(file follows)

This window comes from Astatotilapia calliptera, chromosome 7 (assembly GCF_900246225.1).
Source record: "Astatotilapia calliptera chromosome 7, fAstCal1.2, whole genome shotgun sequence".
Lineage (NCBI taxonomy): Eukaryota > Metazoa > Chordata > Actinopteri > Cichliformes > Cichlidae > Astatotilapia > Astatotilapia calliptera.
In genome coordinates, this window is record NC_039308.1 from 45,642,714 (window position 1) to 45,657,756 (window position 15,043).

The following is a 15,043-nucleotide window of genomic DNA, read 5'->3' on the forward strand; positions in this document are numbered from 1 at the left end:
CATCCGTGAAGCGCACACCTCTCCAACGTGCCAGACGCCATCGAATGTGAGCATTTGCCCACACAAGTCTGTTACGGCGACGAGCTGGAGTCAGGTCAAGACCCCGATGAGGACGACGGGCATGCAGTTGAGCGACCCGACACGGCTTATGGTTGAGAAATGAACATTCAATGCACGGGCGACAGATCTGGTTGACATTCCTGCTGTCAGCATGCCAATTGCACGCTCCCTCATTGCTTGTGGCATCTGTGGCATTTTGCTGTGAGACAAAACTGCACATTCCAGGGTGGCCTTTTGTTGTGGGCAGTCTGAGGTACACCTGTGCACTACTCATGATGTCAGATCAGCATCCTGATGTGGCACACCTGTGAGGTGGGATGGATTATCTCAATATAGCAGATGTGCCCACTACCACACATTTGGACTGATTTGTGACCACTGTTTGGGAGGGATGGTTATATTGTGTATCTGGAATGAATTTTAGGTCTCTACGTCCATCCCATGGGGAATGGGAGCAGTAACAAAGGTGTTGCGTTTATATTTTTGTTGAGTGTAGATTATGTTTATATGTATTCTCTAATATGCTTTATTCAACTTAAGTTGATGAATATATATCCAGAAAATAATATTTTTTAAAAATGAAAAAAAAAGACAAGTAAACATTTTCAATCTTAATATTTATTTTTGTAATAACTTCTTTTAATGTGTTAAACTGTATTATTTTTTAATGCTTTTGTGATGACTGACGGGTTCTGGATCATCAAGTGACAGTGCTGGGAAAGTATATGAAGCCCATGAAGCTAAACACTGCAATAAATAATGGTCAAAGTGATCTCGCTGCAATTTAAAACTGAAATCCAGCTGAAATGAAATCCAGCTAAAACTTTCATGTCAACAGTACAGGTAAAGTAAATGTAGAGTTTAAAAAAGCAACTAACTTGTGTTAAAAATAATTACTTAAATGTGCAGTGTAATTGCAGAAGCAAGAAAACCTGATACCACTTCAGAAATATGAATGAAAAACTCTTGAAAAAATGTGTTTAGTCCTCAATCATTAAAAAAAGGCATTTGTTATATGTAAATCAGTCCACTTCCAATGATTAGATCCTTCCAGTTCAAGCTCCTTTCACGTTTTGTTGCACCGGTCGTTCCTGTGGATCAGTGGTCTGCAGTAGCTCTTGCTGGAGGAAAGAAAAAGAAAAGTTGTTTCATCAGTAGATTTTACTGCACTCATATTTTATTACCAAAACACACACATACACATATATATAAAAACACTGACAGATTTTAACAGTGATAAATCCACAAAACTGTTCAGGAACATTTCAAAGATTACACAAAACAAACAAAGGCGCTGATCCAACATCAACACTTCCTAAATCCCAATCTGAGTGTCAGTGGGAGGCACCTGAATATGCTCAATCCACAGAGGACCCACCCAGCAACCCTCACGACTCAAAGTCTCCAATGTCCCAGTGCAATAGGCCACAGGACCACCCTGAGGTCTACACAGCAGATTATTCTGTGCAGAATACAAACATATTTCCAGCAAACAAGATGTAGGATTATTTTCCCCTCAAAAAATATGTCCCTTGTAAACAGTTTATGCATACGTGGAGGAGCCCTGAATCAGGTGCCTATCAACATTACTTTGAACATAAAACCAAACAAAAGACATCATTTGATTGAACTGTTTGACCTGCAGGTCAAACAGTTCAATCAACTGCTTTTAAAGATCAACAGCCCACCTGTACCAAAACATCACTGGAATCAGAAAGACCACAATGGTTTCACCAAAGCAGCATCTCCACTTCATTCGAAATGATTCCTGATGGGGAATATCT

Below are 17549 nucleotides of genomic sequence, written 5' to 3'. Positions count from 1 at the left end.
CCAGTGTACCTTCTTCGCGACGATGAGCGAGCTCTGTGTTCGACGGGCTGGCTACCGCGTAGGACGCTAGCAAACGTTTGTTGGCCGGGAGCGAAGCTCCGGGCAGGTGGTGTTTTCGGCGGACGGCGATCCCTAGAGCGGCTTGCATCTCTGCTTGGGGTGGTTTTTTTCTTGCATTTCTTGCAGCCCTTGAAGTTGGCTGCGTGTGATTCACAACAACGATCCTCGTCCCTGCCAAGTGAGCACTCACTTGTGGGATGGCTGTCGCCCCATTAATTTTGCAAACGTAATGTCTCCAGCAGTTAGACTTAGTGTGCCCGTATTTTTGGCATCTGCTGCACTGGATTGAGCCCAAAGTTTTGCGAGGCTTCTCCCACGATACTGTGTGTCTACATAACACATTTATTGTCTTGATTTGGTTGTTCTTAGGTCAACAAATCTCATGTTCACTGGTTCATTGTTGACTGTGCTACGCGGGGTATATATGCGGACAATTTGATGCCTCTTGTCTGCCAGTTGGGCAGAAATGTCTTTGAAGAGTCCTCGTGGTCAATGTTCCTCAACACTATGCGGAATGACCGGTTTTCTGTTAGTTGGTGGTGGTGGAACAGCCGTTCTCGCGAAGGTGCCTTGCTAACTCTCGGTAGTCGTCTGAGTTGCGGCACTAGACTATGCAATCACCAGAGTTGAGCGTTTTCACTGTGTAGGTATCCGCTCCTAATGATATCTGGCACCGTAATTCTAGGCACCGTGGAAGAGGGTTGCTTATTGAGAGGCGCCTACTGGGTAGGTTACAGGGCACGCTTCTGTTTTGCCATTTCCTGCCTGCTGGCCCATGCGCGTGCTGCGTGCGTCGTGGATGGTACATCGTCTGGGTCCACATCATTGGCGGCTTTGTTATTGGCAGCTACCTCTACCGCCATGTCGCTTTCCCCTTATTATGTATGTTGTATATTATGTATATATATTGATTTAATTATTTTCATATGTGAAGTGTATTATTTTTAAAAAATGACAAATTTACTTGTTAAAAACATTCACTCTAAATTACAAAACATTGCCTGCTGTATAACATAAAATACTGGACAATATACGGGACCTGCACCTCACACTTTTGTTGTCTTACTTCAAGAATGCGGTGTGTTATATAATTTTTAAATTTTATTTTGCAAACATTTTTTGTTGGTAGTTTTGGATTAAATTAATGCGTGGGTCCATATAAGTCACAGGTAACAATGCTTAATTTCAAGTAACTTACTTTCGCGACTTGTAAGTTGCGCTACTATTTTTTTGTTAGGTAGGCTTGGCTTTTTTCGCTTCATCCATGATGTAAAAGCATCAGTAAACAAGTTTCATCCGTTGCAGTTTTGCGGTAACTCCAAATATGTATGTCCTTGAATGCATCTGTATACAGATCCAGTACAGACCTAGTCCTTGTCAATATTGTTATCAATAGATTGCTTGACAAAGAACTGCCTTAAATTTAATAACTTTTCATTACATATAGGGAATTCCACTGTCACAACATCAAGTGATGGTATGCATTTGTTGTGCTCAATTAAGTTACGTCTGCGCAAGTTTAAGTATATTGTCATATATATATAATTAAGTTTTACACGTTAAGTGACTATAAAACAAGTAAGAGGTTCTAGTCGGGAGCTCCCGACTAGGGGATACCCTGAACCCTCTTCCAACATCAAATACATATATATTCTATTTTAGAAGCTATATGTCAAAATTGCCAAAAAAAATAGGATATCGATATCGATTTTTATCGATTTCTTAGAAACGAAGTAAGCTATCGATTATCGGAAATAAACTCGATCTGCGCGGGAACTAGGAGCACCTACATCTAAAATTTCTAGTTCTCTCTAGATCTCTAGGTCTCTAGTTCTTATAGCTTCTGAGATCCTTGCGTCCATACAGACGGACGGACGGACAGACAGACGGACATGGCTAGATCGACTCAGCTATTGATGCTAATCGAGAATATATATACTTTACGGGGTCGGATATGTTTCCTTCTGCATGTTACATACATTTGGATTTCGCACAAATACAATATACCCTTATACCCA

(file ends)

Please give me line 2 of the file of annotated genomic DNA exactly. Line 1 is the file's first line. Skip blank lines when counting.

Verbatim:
Source record: "Astatotilapia calliptera chromosome 7, fAstCal1.2, whole genome shotgun sequence".